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Maisemore

MAISEMORE

 

If drovers were aiming for Gloucester or Bristol, they would have used the grazing at Maisemore.  (Mais mawr is Welsh for ‘great field’.)

 

There the Severn divides in two at the Upper Parting (SO 822 215) and joins up with itself again two miles downstream (at – you’ve guessed it – the Lower Parting).  The bone-shaped area between the Partings, just north of Gloucester, is 100 acres of rich grassland known as Alney Island.  Perfect fodder for the Welsh droves.

 

First, though, wander through Hartpury, and look at the tithe barn.   The gables are topped at the east end with the English lion, at the west with the Welsh dragon (which you can just see in #1).  Then look at the mill and the well-kept church with the great stone beehive behind it.   After that, walk to Murrell’s End (SO 788223), where the green lane to Maisemore starts (#2).  The remains of Roman paving have been found along the route.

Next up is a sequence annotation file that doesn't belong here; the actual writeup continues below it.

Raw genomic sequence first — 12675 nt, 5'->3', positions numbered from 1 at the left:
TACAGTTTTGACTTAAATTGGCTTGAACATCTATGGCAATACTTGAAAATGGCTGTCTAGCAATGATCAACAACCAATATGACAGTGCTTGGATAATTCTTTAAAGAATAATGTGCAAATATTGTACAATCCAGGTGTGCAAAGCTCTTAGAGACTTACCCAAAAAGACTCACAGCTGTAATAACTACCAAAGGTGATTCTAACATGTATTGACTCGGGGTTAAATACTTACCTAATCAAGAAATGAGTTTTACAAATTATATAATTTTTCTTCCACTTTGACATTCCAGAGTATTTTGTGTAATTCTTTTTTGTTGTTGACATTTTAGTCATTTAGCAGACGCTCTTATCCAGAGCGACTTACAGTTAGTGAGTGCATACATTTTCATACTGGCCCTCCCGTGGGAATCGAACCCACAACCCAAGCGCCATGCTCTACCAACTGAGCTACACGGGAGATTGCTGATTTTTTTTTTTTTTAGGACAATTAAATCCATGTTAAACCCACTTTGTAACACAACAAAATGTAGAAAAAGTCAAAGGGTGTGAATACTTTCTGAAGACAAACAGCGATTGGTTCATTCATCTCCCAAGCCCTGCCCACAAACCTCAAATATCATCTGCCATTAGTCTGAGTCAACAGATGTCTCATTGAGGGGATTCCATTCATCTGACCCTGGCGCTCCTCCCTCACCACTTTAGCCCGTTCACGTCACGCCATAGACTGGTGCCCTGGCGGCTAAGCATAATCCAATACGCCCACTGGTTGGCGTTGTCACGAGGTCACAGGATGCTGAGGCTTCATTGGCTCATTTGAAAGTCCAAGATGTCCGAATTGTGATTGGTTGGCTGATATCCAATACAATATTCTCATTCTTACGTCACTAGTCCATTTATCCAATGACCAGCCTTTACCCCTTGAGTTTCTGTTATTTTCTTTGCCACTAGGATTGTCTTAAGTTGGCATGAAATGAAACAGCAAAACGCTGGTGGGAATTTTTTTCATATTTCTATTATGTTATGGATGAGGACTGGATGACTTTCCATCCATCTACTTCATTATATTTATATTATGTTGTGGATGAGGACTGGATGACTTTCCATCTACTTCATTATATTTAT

Go past the two old men in #3 – 800+ years old – and on through the village. The flat pasture (#4,5) after Maisemore Bridge often floods, but crossing the Severn in two halves was better than losing cattle in the great river. 

 

(There don’t appear to have been tolls on and off Alney either, but correct me if I’m wrong.)

Maisemore image 1
Hartpury Tithe Barn & Church
Maisemore image 2
Holloway at Murrells End
Maisemore image 3
Two Oldies
Maisemore image 4
The Great Pasture...
Maisemore image 5
...with tenants.